• With that money, they purchased a 350-unit apartment house in Tucson, Ariz. The building was poorly managed and filled with bad tenants who had driven out the good tenants. It also needed repairs. They took out a construction loan and shut the building down, which moved the bad tenants out. Once the rehab was complete, they moved good tenants in and raised the rents.
  • With the increased rents, the property was reappraised and they borrowed against their equity, which was about $1.2 million tax-free, because it was a loan—a loan which our new tenants pay for. Even with the loan, the property still pays them approximately $100,000 a year in positive cash flow.
  • Robert and Kim then invested the $1.2 million in another 350-unit apartment house in Flagstaff, Ariz., a hot property market, all tax free.

Don’t park money, move it

This is an example of an investment strategy known as the velocity of money. As we’ve discussed before, moving your money makes more sense than parking it in cash, bonds, equities, or mutual funds—the strategy most financial advisors recommend.

Take the above example, for instance. Robert and Kim started with $100,000 that they earned tax-deferred from another real estate investment. The $100,000 eventually allowed them to borrow over $20 million from banks, tax-free. How long would it take you to save $20 million by parking your money somewhere, as most financial advisors recommend.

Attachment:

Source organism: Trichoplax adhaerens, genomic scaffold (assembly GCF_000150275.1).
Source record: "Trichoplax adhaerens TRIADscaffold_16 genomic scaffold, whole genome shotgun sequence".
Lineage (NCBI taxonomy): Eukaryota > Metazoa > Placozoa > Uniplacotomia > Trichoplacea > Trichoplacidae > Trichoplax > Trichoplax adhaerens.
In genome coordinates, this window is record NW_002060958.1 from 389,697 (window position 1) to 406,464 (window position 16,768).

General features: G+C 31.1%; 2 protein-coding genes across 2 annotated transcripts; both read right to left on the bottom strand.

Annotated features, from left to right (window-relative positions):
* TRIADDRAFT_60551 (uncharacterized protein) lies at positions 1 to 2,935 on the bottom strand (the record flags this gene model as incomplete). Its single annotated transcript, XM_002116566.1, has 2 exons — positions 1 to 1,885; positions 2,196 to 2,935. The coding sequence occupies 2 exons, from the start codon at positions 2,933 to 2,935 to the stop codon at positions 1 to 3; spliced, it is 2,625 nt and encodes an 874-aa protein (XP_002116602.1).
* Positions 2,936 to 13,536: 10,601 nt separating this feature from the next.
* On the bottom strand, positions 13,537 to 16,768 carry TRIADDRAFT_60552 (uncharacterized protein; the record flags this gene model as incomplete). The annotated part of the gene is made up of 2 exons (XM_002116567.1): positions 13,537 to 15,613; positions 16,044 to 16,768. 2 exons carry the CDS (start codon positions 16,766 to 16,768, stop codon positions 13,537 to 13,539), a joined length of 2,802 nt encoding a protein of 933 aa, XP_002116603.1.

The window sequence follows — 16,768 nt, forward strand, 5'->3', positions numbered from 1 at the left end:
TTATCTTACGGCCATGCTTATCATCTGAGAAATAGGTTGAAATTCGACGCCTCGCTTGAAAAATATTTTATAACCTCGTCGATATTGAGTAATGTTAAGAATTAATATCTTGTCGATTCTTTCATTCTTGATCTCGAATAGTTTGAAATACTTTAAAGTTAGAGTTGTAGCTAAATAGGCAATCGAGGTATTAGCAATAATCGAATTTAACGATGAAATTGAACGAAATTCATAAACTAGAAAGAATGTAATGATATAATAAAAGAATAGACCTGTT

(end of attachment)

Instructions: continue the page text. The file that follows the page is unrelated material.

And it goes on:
Real estate tax benefit: the best way to take advantage of the tax code

If you refer to the CASHFLOW Quadrant (which divides people into four types of income earners: Employees, Self-employed, Business Owner and Investors), you’ll realize that our government purposely rewards people for being on the left side of the quadrant — owning a big business or being an investor. These two quadrants pay the least amount in taxes, between 0% and 20%. If you compare that to employees and those who own small businesses — who pay between 40% and 60% taxes — you’ll see the right side of the quadrant takes the biggest tax hit.

And one of the most powerful ways of using taxes to get richer is through real estate investing taxes. Let’s examine some of the other ways investing in real estate can help reduce your taxable income:

1. Deductions

Did you know that you can deduct certain rental expenses — such as mortgage interest, property tax, operating expenses, depreciation and repairs — from your tax return? Make sure to keep track of deductible expenses, such as receipts, in case you are audited. Also, keep track of any travel expenses you incur for rental property repairs. The IRS is a great place to read more about real estate deductions.